For savvy investors, the long-term view is all that matters. Accordingly, even though Nike (NYSE:NKE) is likely to post ugly earnings this week, the release shouldn’t affect how investors view Nike stock.
Before the novel coronavirus pandemic hit, of course, investors saw Nike as one of the best names in the market, and with good reason. Coming into this year, Nike’s stock had returned a staggering 56,300% since its 1980 initial public offering. That’s enough to turn $10,000 into $5.6 million.
I don’t expect that the next 40 years will be quite as impressive. But Nike stock remains a hugely attractive long-term pick, even if this week’s earnings won’t necessarily show why.
We know Nike’s earnings for the fiscal fourth quarter are going to be soft. We don’t know how soft, however.
Indeed, even Wall Street analysts are split. The high estimate for profit in the quarter is 46 cents per share. The most conservative estimate projects a loss of 48 cents. Revenue projections average $7.5 billion — but one firm sees sales of just $4.8 billion.
Some of the variability likely comes from the fact that not all firms have updated their models to account for the complete effect of the current pandemic. Still, generally speaking, the Street is looking for something like a 25% decline in sales, with earnings per share plunging to a dime from 62 cents the year before.
Indeed, we’ve already seen a similar report from another apparel leader. Lululemon (NASDAQ:LULU), another of my favorite stocks in the sector, saw its sales in fiscal Q1 decline 17% year-over-year. Adjusted EPS dropped 70%.
Nike is going to see a similar type of quarter. Stores worldwide were closed in March. Demand for youth products likely took a hit as schools closed.
Sales and profits are going to decline. The only question is by how much.
Watch for China
That said, there may be one bright spot in the quarter: China.
China is a key market for Nike. The Greater China region accounted for nearly one-sixth of revenue through the first three quarters of fiscal 2020. Growth there has been impressive so far, and Nike is looking for more going forward.
That region was beginning to open up when Nike reported third-quarter earnings on Mar. 24. Chief executive officer John Donahoe in fact said on the Q3 earnings call that “we’re seeing the other side of the crisis in China.”
A big Q4 in that region would bode exceedingly well for Nike stock. After all, strong pent-up demand as that market reopens would suggest a similar trend in North America and Europe.
Put another way, if investors see China bouncing back quickly, they likely will project the same recovery elsewhere in the world. With Nike stock still down over 5% year-to-date, that suggests shares could rally, even if consolidated results are sharply negative.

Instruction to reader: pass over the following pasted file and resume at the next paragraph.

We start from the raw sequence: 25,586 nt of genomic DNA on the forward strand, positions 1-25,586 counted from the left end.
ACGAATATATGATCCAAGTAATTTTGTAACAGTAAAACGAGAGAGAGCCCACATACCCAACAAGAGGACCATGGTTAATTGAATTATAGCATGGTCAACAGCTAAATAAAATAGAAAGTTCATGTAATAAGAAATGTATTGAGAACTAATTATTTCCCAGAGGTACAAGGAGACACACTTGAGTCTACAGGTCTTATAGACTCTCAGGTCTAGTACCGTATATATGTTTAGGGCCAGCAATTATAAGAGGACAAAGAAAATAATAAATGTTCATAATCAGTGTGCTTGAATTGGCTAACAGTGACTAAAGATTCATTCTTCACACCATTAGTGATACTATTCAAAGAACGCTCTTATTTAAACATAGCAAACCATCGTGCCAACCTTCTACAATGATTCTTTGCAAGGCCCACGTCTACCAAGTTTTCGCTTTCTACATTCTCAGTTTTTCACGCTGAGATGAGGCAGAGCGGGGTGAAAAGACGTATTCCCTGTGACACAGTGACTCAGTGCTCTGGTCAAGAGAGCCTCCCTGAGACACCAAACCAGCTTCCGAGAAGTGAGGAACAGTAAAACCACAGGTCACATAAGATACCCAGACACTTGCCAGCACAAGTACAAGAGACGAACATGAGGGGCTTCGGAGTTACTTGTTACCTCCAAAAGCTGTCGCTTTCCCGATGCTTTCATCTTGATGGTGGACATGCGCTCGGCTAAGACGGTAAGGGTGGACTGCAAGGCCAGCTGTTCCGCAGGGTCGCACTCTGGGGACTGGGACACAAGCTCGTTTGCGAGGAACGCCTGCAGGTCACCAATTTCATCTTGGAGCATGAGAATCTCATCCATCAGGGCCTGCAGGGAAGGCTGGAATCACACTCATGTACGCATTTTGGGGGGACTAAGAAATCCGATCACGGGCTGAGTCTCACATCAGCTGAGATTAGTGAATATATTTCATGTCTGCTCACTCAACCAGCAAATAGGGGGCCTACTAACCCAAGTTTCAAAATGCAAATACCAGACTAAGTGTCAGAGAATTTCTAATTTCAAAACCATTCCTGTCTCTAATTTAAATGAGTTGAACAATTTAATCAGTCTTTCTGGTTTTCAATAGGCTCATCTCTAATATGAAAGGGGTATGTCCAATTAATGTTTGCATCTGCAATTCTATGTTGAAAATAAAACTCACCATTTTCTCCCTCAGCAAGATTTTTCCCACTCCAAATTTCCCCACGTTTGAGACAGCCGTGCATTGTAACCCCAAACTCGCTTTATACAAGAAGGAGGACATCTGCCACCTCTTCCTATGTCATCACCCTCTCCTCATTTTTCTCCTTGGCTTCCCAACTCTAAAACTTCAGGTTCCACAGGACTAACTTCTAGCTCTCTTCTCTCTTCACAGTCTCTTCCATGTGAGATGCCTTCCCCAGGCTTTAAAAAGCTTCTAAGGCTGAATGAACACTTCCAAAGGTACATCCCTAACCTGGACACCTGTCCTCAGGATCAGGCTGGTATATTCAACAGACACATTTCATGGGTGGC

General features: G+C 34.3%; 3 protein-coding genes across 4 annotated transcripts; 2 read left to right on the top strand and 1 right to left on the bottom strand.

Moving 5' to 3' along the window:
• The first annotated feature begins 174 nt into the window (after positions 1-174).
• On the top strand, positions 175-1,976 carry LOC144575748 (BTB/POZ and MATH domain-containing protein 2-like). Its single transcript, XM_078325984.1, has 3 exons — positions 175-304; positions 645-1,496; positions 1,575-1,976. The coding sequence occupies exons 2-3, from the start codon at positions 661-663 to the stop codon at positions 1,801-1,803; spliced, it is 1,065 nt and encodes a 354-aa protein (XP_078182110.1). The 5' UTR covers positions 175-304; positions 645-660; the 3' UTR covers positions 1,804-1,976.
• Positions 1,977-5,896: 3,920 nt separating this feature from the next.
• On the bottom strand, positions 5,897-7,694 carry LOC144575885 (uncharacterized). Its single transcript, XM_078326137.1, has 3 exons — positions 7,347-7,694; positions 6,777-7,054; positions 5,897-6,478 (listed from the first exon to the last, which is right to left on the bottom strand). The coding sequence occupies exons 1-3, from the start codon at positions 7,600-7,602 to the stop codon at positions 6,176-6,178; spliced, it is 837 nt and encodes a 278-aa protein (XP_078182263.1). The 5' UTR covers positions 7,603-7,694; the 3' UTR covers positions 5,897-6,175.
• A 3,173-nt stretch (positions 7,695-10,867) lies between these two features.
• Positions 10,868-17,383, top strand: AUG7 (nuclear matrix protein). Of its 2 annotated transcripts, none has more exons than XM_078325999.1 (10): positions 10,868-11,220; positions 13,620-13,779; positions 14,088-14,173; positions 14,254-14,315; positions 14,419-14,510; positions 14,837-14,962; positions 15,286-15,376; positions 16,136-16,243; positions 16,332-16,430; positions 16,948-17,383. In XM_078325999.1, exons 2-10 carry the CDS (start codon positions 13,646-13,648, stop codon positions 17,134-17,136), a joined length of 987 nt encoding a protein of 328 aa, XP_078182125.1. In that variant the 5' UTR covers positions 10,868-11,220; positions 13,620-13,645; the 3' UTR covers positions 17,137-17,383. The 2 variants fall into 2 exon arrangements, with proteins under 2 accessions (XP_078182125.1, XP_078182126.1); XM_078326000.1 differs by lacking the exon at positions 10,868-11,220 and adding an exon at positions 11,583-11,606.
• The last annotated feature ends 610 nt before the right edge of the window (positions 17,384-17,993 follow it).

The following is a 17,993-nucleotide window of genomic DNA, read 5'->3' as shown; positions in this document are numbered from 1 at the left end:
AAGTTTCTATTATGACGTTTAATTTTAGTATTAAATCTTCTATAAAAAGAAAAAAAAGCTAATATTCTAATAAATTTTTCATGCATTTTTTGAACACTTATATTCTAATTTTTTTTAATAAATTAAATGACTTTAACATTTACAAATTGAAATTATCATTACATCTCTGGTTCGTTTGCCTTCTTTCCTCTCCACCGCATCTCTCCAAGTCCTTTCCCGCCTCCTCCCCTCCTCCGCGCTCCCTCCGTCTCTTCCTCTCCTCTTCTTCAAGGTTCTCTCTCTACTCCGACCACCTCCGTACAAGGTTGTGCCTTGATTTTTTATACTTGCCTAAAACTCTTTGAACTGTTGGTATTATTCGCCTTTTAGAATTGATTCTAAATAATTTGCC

Will Nike Stock Benefit From This Crisis?
But I’d argue that long-term investors should be rooting for a decline in the company’s stock after earnings. It’s certainly possible: Lululemon’s stock has weakened since its earnings release earlier this month, though that stock had rocketed higher ahead of the report.
Again, savvy investors should take the long view. A couple of soft quarters don’t change long-term potential. And it’s possible that this crisis may even benefit Nike over the long haul.
After all, Nike has made a key priority of growing its direct-to-consumer business. Stuck-at-home consumers pivoting to online shopping likely will keep shopping directly from Nike. That keeps Nike from splitting profits with retailers like Dick’s Sporting Goods (NYSE:DKS), boosting both growth and profit margins going forward.
There’s also a potential competitive benefit. Under Armour (NYSE:UA, NYSE:UAA) at one point looked like a potential Nike rival. But that company is a mess. The pandemic undercuts any hopes for a turnaround there.
Those benefits are only part of the broader story, however. That story is simple: Nike is one of the best companies in the world. A pandemic that hits results for a quarter, or even multiple quarters, doesn’t change that fact.
And for 40 years, investors who have owned Nike stock haven’t been disappointed. That’s doubly true for those who bought the stock on a dip. As the disclaimer goes, past performance doesn’t guarantee future results. But I personally don’t believe this time will be any different.
Matthew McCall left Wall Street to actually help investors — by getting them into the world’s biggest, most revolutionary trends BEFORE anyone else. The power of being “first” gave Matt’s readers the chance to bank +2,438% in Stamps.com (STMP), +1,523% in Ulta Beauty (ULTA) and +1,044% in Tesla (TSLA), just to name a few. Click here to see what Matt has up his sleeve now. Matt does not directly own the aforementioned securities.